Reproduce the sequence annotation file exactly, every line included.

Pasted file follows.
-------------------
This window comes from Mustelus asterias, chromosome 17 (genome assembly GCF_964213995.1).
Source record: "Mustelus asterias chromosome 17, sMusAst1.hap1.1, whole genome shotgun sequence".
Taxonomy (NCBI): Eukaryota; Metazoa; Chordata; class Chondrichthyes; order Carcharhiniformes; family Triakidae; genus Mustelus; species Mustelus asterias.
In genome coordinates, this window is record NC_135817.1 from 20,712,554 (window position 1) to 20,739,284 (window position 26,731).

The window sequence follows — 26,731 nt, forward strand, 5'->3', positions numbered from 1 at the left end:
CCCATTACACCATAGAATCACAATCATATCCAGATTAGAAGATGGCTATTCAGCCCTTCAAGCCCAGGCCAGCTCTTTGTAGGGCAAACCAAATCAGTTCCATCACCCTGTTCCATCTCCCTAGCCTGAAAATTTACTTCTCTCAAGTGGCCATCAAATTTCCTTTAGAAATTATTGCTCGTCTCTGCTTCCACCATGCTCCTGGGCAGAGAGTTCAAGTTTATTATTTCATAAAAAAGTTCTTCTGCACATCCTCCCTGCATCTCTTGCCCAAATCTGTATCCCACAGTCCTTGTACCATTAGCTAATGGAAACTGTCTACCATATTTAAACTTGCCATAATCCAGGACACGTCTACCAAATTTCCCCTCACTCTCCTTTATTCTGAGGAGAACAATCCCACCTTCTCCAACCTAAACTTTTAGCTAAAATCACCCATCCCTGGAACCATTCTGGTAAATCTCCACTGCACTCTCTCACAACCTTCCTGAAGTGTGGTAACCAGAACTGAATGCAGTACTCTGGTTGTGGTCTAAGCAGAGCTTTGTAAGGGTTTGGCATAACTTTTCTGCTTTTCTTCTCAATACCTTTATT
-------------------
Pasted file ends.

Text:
This window comes from Mustelus asterias, chromosome 17 (genome assembly GCF_964213995.1).
Source record: "Mustelus asterias chromosome 17, sMusAst1.hap1.1, whole genome shotgun sequence".
Taxonomy (NCBI): Eukaryota; Metazoa; Chordata; class Chondrichthyes; order Carcharhiniformes; family Triakidae; genus Mustelus; species Mustelus asterias.
In genome coordinates, this window is record NC_135817.1 from 20,712,554 (window position 1) to 20,739,284 (window position 26,731).

The window sequence follows — 26,731 nt, forward strand, 5'->3', positions numbered from 1 at the left end:
CCCATTACACCATAGAATCACAATCATATCCAGATTAGAAGATGGCTATTCAGCCCTTCAAGCCCAGGCCAGCTCTTTGTAGGGCAAACCAAATCAGTTCCATCACCCTGTTCCATCTCCCTAGCCTGAAAATTTACTTCTCTCAAGTGGCCATCAAATTTCCTTTAGAAATTATTGCTCGTCTCTGCTTCCACCATGCTCCTGGGCAGAGAGTTCAAGTTTATTATTTCATAAAAAAGTTCTTCTGCACATCCTCCCTGCATCTCTTGCCCAAATCTGTATCCCACAGTCCTTGTACCATTAGCTAATGGAAACTGTCTACCATATTTAAACTTGCCATAATCCAGGACACGTCTACCAAATTTCCCCTCACTCTCCTTTATTCTGAGGAGAACAATCCCACCTTCTCCAACCTAAACTTTTAGCTAAAATCACCCATCCCTGGAACCATTCTGGTAAATCTCCACTGCACTCTCTCACAACCTTCCTGAAGTGTGGTAACCAGAACTGAATGCAGTACTCTGGTTGTGGTCTAAGCAGAGCTTTGTAAGGGTTTGGCATAACTTTTCTGCTTTTCTTCTCAATACCTTTATT